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Linux file structure contains within it a special area called /proc. Now, some believe that there's black magic in that directory. For those who know better than to fear the /proc, there awaits much good magic, in the form of server info. Looking for a way to retrieve real-time server information and display it to users in your Web application? Today's your lucky day! Take a look at the patSysinfo PHP class, which lets you do that and a whole lot more.

TABLE OF CONTENTS:
  1. Retrieving System Information With patSysinfo
  2. Plug and Play
  3. What's in a Name?
  4. Up and at 'Em
  5. Carrying the Load
  6. A Nifty Device
  7. Running Out of RAM
  8. Mounting Up
  9. Link Zone
By: icarus, (c) Melonfire
Rating: starstarstarstarstar / 19
February 16, 2004

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patSysinfo is a PHP-based tool designed, in the author's words, to "retrieve a lot of information about the system your HTTP server is running on." Developed by Gerd Schaufelberger, it is freely available for download and is packaged as a single PHP class which can be easily included in your application.

Very simply, patSysinfo provides application developers with a set of APIs that ease the task of reading system information. This information includes the system's name and IP address, kernel version and CPU specification; it also includes data on the numbers and types of devices connected to the system, and real-time statistics on memory usage. At any given instant, patSysinfo can tell you which processes are running, and how much memory each one is consuming, together with the system's load average and number of connected users. If the system has built-in hardware sensors, patSysinfo can go even deeper, interfacing with these sensors via the lm_sensors package at http://secure.netroedge.com/~lm78/ to help you monitor the status of your hardware.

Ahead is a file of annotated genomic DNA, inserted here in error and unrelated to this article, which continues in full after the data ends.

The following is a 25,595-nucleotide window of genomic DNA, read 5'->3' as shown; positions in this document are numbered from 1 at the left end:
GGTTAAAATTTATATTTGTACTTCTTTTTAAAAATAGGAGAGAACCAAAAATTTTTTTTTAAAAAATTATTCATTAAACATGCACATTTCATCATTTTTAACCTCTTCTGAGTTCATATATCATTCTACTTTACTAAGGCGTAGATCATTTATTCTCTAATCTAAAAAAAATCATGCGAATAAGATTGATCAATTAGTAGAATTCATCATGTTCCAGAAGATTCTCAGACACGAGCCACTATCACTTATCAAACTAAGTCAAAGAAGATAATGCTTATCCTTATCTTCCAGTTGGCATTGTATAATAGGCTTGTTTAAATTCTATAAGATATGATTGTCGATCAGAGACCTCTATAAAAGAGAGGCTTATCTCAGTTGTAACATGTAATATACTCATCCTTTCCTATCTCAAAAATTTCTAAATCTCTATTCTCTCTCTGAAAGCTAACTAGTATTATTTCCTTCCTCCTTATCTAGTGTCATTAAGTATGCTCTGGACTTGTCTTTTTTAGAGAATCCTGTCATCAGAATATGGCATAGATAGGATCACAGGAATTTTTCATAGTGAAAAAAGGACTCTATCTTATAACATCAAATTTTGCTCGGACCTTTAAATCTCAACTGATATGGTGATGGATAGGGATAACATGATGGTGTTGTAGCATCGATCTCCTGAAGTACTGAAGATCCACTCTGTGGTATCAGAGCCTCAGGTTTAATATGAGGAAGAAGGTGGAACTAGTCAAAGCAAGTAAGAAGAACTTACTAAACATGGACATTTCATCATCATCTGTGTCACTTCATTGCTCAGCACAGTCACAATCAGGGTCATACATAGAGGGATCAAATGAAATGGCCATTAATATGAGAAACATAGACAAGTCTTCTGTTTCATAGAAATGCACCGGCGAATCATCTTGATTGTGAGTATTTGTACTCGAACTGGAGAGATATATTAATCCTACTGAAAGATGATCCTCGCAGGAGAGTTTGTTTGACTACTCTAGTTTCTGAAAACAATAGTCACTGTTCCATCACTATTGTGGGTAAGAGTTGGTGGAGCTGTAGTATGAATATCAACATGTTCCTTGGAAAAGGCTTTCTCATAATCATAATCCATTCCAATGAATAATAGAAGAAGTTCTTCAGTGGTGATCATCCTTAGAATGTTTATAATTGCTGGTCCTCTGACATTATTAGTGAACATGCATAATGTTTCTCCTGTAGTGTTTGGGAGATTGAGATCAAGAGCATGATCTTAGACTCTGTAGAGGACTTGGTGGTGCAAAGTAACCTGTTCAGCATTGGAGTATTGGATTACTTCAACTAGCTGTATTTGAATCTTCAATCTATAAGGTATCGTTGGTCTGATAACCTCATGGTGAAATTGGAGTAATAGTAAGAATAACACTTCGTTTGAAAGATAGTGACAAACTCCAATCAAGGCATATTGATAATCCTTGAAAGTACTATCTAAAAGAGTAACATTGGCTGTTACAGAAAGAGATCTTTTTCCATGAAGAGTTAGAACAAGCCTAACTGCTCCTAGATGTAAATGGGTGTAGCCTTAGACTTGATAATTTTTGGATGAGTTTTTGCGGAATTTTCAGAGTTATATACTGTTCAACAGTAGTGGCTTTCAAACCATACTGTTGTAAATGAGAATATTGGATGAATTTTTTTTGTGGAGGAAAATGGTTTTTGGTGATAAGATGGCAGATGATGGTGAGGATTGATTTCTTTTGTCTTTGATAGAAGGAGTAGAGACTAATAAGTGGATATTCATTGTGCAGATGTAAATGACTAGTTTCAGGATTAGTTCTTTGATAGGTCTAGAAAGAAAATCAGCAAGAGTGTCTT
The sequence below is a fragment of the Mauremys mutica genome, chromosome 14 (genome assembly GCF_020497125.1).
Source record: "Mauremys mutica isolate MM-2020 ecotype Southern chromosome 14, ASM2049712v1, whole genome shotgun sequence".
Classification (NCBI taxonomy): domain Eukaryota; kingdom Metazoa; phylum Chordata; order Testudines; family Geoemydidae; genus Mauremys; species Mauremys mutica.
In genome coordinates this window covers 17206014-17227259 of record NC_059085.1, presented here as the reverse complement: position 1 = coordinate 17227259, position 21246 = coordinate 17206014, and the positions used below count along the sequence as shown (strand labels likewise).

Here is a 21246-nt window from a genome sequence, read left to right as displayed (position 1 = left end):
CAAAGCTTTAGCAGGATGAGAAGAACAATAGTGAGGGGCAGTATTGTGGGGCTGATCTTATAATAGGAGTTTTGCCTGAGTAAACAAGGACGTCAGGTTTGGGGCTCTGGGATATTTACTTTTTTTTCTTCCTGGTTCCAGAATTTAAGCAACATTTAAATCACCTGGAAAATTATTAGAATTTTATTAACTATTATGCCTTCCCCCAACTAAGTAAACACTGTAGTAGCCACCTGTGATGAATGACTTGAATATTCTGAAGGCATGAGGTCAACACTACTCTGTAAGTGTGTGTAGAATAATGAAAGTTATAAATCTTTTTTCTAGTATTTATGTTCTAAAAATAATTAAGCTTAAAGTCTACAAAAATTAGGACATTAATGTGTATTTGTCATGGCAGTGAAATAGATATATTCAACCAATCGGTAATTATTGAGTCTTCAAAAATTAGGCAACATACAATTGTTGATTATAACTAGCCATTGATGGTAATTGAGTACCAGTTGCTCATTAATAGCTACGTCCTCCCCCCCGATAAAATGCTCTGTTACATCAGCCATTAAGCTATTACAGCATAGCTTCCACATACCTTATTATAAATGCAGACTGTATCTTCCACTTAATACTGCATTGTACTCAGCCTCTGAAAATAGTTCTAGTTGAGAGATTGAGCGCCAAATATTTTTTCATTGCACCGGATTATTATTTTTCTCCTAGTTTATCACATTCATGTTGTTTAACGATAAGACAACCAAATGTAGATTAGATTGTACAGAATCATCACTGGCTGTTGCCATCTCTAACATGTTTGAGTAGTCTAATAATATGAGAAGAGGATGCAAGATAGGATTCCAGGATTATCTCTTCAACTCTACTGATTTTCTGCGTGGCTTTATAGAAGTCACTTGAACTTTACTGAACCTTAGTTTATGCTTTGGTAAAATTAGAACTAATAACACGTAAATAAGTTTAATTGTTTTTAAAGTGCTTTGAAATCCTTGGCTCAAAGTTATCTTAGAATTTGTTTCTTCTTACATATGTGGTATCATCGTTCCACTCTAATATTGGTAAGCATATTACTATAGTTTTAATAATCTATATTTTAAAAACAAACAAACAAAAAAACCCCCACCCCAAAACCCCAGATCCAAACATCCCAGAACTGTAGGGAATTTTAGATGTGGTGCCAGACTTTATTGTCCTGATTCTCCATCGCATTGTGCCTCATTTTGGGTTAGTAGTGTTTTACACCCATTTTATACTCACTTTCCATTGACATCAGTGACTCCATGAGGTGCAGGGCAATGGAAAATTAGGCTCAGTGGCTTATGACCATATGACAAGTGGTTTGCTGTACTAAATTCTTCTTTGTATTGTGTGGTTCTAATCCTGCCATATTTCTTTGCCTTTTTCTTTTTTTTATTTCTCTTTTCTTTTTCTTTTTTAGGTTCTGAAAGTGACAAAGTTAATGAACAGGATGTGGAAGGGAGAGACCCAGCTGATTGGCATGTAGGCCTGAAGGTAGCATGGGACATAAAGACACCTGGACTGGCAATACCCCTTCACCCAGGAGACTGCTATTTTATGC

Now, there's nothing very novel or unique about patSysinfo, nor does it do anything you wouldn't be able to do yourself, given sufficient time and motivation. Its true value lies in its robust implementation of common UNIX commands (like "top", "ps", "uptime", and "uname") in PHP, thereby making it possible to integrate the output of these commands into a Web application with minimal time and fuss. Written as a PHP class, patSysinfo can substantially reduce the amount of time you spend manipulating and reading system data - especially when you have a specialized application like the one I described earlier.

Once caveat, though: patSysinfo only works with Linux systems, as it uses the special Linux /proc filesystem to obtain runtime information on the system's state. If you were planning to use this class on Windows, you should probably stop reading right now.

Before proceeding further, you should visit the patSysinfo home page at http://www.php-tools.de/ and download a copy of the latest version (1.7 at the time of writing). The package contains the main class file, documentation outlining the exposed methods and variables, and some example scripts.



 
 
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